Duke, Apax sell Wickes, keep Focus

Duke Street Capital is to receive £155m in cash from the £950m sale of UK DIY retailer Wickes to trade buyer Travis Perkins.

Private equity groups Duke Street Capital and Apax Partners have agreed to sell UK DIY retailer Wickes to Travis Perkins, a London-listed trade buyer. Travis is to pay £950 million (€1.37 billion, $1.85 billion) in cash for the business.

Wickes is part of Focus Wickes Group, the second-biggest DIY retail operation in the UK which Duke Street was instrumental in building up over the course of the past 17 years. Wickes has 172 stores across the country and annual sales in excess of £900 million.

Proceeds from the sale will be used in part to repay debt, Focus Wickes said in a statement. The balance will be distributed among shareholders including the private equity firms.

Duke Street and Apax are not selling the Focus part of the operation. Focus has 256 stores and over £800 million in annual sales. Duke Street chairman Edmund Truell said  Focus was expected to grow profits strongly over the next two to three years.

Duke Street first invested in Focus in 1987, which at the time had six outlets. Afterwards the group repeatedly injected capital to grow the business through a series of acquisitions. In 2000, Duke Street backed Focus chief Bill Archer in the hostile takeover of Wickes, then a listed entity with 131 stores. In 2002, Duke Street sold a 29 percent stake in Focus Wickes to Apax for £120 million after shelving plans for an IPO earlier that year.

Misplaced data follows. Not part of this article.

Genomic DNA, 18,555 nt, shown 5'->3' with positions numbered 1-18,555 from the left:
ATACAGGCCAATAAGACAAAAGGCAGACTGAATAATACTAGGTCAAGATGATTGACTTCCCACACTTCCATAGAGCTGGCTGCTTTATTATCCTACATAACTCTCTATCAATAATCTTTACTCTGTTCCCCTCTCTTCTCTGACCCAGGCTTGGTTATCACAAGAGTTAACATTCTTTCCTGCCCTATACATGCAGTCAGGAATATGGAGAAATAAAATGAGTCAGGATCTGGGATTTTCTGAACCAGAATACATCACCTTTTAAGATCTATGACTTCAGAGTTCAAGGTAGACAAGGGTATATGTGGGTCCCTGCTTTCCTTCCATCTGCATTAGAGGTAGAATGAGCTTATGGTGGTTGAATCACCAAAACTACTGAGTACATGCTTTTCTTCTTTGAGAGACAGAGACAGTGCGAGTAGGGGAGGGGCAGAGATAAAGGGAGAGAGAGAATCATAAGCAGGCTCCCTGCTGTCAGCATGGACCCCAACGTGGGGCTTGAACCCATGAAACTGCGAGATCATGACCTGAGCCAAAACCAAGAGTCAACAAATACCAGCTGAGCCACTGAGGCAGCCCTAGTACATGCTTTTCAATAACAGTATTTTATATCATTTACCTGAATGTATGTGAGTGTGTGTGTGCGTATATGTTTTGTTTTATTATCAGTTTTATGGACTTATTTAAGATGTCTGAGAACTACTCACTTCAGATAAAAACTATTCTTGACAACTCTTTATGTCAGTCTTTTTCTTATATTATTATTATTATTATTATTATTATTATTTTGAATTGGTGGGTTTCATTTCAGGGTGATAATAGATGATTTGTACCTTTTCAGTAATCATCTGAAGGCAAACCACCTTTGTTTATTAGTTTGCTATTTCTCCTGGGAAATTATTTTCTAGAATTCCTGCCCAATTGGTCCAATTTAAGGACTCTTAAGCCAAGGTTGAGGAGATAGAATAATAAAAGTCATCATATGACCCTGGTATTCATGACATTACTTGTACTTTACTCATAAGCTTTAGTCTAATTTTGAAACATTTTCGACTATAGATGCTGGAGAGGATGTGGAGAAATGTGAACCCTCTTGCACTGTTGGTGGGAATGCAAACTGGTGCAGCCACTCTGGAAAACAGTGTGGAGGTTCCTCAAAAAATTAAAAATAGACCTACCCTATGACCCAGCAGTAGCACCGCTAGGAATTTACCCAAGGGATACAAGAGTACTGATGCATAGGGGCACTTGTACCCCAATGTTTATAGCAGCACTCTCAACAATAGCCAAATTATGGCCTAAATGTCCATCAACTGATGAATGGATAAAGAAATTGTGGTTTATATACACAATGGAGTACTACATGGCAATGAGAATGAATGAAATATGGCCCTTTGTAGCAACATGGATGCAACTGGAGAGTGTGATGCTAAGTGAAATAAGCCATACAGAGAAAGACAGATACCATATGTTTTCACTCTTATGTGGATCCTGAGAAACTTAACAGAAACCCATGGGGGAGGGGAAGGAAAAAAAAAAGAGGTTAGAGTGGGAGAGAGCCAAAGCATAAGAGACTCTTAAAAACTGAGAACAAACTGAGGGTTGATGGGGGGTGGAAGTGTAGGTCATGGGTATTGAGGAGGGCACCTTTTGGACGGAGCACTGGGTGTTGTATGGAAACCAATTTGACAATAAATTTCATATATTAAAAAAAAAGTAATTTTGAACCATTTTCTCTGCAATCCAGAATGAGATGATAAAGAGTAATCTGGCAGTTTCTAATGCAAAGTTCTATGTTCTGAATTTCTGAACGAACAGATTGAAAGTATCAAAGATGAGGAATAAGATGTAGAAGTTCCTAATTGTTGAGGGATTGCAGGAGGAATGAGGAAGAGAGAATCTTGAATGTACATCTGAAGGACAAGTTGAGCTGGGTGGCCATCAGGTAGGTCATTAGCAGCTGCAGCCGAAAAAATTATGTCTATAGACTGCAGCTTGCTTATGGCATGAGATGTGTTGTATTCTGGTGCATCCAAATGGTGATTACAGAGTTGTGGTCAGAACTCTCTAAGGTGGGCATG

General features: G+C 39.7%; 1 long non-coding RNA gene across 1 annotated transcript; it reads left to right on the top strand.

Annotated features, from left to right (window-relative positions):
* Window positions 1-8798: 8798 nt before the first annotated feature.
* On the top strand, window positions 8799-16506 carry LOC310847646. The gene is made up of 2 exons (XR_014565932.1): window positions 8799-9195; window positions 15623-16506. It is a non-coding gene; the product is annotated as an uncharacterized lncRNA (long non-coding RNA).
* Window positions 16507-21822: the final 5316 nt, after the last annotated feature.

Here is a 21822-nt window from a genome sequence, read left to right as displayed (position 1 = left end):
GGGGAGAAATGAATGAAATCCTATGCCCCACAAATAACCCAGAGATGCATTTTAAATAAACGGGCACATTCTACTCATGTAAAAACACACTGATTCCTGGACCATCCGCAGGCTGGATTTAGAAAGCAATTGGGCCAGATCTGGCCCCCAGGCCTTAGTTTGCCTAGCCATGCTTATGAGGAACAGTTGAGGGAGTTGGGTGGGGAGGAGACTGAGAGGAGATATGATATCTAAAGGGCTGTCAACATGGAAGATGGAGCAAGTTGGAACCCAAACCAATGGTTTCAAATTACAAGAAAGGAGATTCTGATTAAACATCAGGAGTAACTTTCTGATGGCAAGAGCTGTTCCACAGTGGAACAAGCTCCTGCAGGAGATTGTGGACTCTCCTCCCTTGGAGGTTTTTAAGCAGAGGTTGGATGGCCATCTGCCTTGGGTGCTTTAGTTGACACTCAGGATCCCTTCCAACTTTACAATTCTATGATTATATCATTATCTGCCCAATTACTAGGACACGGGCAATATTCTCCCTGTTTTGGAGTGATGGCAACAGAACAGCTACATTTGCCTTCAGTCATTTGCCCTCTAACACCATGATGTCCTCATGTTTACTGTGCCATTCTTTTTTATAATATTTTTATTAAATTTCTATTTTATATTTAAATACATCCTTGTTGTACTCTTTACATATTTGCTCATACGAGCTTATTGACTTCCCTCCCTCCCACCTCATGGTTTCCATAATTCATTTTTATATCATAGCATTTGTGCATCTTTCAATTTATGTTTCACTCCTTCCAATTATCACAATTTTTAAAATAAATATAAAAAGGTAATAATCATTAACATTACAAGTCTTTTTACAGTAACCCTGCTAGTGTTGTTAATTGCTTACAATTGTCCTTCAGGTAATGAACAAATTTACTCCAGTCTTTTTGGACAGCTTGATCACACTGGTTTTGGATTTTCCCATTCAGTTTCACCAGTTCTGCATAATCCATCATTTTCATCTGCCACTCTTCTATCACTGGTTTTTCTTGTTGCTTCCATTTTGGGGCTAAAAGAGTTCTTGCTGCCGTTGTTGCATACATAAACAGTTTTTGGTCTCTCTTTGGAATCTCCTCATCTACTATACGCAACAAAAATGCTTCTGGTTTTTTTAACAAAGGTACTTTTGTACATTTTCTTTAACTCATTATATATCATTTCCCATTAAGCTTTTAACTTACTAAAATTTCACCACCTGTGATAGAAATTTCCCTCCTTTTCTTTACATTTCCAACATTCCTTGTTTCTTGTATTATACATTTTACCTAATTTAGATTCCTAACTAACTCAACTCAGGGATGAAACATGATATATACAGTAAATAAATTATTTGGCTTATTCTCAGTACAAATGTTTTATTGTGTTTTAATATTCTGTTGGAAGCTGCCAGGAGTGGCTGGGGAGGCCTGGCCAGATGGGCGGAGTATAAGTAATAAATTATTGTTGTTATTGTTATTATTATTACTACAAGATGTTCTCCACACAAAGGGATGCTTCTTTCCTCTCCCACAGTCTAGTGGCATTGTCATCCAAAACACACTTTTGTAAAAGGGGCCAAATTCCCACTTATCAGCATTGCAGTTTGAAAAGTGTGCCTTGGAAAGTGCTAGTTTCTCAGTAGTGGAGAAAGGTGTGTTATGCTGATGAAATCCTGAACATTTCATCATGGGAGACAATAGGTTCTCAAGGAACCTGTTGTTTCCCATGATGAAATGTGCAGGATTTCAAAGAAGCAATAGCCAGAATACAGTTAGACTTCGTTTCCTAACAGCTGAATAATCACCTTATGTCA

According to Truell, Duke Street stands to pocket £155 million from the latest deal, which is subject to shareholder and regulatory approval. “It has been a long road, and it is enormously pleasing to crystallise a profit from Wickes after we went out on a limb with a hostile buy and build”, Truell said in an interview. “I remember very well holding £100m worth of Wickes shares when the outcome of our bid was still uncertain.”

Truell said Duke Street and Apax had considered a variety of options for Focus Wickes prior to agreeing a partial sale to Travis, which at no point of the sales process had been given exclusivity status. A number of trade and financial buyers had offered to buy all or parts of the group, whilst several banks had offered financing to recapitalise the group. Focus Wickes was advised by Goldman Sachs.

A leveraged recapitalisation might in fact be the next step for Focus, Truell indicated, once the Wickes disposal was completed. Duke Street retains a 57 percent interest in Focus.